A notable characteristic of Lieber’s work was that it ran counter to then-conventional doctrine on the laws of war. Lieber openly spoke out against the end of war advocated by the leading contemporary European thinkers (182), preferring the writings of older theorists like Clausewitz. Humanizing wars, in Lieber’s opinion, had the paradoxical effect of prolonging human suffering. He urged short and sharp wars because “the more earnestly and keenly wars are carried on, the better for humanity, for peace and civilization.” (184) This became the basis for the last sentence in Article 29 of his Code:
“Sharp wars are brief.”
The principle at the essence of the Code is military necessity. As Witt shows, military necessity became an almost absolute power, remarkable for what it forbade and more remarkable for what it allowed. Torture was expressly forbidden but the starvation of villages, emancipation of slaves as enemy property, and martial law were permitted, even expected. And yet the principle persisted, so that in the present day military necessity is one of the five accepted principles of the laws of armed conflict, or LOAC.
“Old Hundred” quickly gained traction abroad. European lawyers and politicians had been searching to codify their own “enlightened” laws of war after over a century of bloody conflicts. To this end, they concluded the very first Geneva Convention in 1864. Yet delegates at that Geneva Conference, influenced by some of the more pacifistic thinkers of the day, had gone in a somewhat different direction than Lieber. Their Convention outlawed some of the barbarities of war, reforming war in the hopes of one day ending it altogether. This approach foretold advancements in the laws of war that would occur in the wake of the World Wars of the 20th century.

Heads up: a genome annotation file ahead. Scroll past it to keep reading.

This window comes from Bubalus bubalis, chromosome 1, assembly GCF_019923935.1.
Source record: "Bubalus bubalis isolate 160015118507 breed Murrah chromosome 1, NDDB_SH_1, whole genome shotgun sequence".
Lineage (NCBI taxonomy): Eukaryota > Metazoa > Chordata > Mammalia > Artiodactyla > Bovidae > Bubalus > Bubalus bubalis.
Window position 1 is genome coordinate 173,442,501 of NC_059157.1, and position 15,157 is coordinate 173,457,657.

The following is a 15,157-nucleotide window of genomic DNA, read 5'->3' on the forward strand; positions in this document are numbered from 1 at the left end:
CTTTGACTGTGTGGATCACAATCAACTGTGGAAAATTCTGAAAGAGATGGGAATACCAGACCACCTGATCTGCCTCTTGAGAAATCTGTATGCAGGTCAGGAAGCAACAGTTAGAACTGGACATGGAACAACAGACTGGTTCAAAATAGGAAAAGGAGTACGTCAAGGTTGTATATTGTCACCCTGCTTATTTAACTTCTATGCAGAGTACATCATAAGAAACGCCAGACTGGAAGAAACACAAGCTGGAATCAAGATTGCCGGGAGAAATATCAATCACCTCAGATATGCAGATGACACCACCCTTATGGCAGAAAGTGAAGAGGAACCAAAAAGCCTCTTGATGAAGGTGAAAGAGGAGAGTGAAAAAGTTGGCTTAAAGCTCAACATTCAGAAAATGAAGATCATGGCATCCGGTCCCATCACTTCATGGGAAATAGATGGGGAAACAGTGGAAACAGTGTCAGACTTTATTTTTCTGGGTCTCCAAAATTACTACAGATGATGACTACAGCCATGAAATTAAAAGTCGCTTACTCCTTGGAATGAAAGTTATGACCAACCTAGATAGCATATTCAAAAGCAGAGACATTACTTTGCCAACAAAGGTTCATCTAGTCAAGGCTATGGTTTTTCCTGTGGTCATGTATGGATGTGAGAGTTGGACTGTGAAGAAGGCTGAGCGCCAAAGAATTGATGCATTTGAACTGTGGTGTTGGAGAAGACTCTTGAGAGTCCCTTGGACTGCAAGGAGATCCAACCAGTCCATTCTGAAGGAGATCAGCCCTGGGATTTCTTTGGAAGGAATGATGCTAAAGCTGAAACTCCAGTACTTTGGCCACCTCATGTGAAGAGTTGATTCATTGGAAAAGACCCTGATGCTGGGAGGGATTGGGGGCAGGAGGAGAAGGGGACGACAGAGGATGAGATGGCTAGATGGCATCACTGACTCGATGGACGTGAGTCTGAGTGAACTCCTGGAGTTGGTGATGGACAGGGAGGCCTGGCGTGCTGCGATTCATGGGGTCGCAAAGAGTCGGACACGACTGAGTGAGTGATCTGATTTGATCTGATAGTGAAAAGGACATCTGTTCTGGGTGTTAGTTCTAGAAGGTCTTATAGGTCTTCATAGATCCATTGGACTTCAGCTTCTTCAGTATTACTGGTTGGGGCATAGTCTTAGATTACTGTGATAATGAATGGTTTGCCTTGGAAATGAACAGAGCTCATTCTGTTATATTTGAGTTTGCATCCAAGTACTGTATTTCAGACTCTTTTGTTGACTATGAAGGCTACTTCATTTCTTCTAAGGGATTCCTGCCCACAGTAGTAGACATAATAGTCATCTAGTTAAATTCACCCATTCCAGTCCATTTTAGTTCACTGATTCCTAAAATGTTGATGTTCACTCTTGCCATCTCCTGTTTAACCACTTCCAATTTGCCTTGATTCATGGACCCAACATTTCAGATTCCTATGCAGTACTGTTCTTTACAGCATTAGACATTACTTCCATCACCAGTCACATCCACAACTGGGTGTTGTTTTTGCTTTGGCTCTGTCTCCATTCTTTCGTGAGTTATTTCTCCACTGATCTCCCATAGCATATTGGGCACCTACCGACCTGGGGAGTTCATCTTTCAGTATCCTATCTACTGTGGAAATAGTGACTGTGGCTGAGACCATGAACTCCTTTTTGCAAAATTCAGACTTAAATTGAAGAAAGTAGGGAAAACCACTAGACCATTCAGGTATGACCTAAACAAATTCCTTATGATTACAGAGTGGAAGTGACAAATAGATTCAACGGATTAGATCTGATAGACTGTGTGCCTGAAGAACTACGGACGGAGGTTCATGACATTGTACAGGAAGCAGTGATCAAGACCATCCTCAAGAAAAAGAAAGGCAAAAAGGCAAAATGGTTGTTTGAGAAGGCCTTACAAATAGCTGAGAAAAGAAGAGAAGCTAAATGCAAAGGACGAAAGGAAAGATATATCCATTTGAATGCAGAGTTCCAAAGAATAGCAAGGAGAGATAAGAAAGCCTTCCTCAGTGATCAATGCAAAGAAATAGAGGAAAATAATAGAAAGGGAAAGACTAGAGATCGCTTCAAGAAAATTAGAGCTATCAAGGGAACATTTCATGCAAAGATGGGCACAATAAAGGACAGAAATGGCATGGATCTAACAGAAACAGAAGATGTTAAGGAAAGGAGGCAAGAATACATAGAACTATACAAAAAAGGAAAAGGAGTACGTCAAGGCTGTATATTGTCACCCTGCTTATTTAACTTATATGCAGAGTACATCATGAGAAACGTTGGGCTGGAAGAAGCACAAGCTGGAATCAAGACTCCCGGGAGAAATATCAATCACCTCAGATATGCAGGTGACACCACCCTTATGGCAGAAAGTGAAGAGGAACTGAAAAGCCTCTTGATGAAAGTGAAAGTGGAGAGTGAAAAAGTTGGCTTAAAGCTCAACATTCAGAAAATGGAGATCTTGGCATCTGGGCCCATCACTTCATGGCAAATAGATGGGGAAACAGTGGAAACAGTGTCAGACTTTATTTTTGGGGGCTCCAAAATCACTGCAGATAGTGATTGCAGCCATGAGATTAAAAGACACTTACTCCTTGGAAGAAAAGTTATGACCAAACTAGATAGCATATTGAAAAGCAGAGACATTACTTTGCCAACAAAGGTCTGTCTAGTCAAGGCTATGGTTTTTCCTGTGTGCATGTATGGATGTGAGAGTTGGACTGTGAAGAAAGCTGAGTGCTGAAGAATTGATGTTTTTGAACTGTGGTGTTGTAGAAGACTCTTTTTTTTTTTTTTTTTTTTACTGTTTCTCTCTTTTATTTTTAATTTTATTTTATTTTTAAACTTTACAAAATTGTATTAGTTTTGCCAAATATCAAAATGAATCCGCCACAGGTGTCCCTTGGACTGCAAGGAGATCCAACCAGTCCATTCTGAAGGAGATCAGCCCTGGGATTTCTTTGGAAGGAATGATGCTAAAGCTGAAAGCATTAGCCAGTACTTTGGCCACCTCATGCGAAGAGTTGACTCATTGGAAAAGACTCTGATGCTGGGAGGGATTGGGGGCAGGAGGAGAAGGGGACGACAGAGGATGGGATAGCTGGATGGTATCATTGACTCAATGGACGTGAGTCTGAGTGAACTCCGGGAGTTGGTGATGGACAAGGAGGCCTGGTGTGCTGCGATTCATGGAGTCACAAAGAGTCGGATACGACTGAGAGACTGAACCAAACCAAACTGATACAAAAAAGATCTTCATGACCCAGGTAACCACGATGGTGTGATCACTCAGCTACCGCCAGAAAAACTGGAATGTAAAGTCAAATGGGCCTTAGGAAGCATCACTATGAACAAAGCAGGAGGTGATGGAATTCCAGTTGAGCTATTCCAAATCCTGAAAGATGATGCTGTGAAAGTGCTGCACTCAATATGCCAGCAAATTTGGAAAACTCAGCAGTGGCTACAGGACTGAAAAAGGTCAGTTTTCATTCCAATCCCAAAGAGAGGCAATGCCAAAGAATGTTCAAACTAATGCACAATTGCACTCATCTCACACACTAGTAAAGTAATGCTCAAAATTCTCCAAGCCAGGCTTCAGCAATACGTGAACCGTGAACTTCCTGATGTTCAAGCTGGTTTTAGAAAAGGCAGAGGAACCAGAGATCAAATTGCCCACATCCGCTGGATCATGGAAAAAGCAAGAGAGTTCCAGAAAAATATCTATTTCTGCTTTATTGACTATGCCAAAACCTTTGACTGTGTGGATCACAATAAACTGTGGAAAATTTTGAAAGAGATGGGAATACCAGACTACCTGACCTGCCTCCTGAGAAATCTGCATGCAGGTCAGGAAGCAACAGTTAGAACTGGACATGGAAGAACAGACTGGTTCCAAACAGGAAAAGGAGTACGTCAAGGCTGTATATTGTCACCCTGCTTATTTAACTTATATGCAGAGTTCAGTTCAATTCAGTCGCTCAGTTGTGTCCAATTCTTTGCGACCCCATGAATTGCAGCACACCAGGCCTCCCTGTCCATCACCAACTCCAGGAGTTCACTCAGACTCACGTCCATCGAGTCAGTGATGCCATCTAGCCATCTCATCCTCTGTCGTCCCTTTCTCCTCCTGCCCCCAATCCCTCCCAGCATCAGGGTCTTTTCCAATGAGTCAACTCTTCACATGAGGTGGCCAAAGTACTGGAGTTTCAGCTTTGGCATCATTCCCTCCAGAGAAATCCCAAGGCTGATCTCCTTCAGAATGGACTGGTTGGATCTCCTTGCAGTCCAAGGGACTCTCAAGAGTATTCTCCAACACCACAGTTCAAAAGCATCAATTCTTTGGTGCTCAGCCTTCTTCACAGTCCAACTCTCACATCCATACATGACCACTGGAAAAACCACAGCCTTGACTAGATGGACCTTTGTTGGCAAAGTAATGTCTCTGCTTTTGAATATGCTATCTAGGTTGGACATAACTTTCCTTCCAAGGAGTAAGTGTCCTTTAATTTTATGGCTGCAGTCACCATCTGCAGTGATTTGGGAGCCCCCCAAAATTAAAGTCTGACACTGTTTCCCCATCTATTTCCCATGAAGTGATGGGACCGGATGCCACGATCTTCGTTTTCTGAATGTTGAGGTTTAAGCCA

Choosing an Approach
The Charter of the United Nations was signed and entered into force in 1945. A short five years later, the North Atlantic Treaty, NATO’s founding document, likewise was signed and entered into force. Today, in 2020, Kabul, Afghanistan, has been the site of armed conflict and a nearly two-decades-long military presence by America and its NATO allies. The fact provokes questions:
- Is the “forever war” a byproduct of the humanization of warfare?
- Is that result what Francis Lieber had fought so vehemently against? Or is it merely indicative of the progress made towards the abolishment of warfare as an institution, which the United Nations and its progeny were designed to facilitate?
- By sheathing the short war, have we lost a valuable weapon in our proverbial arsenal, holding ourselves to morals that our less scrupulous foes may not?
These were the questions that I faced after reading Lincoln’s Code.
Initially, I embraced the short, sharp wars advocated by Lieber, Tolstoy, and Clausewitz. Frustrated by a perceived lack of progress in recent war efforts and the absence of defining victories (ignoring a certain shipboard declaration of victory), my inclination was towards a strategy of power, shock, and awe. I thought that .
After further consideration, I think maybe this initial reaction was a bit rash: While I agree with many of the principles and ideals set forth by Lieber and his short-war sympathizers, I believe that he made some key mistakes. Like many who romanticize, he failed to account for the realities of the world.
If we do the same, we do so at our own peril.
Short wars reached their pinnacle with the Cold War. That is ironic since the Cold War was long – nearly a half-century prompted by the threat of the ultimate short war, nuclear war. The international community has since demonstrated a strong aversion to this inhumane form of short war, to the point that in a near-peer conflict it may be more than ill-advised, it may be a nearly impossible strategy to pursue. The changing instrumentalities of war, towards weapons of mass destruction, have altered the calculus of war. As America’s near-peer adversaries retain an interest in a balanced geo-political environment, even short wars with non-nuclear equipped opponents seems unlikely. The new realities of warfare include nuclear weapons, and as long as this remains true, the possibility of short wars will remain distant.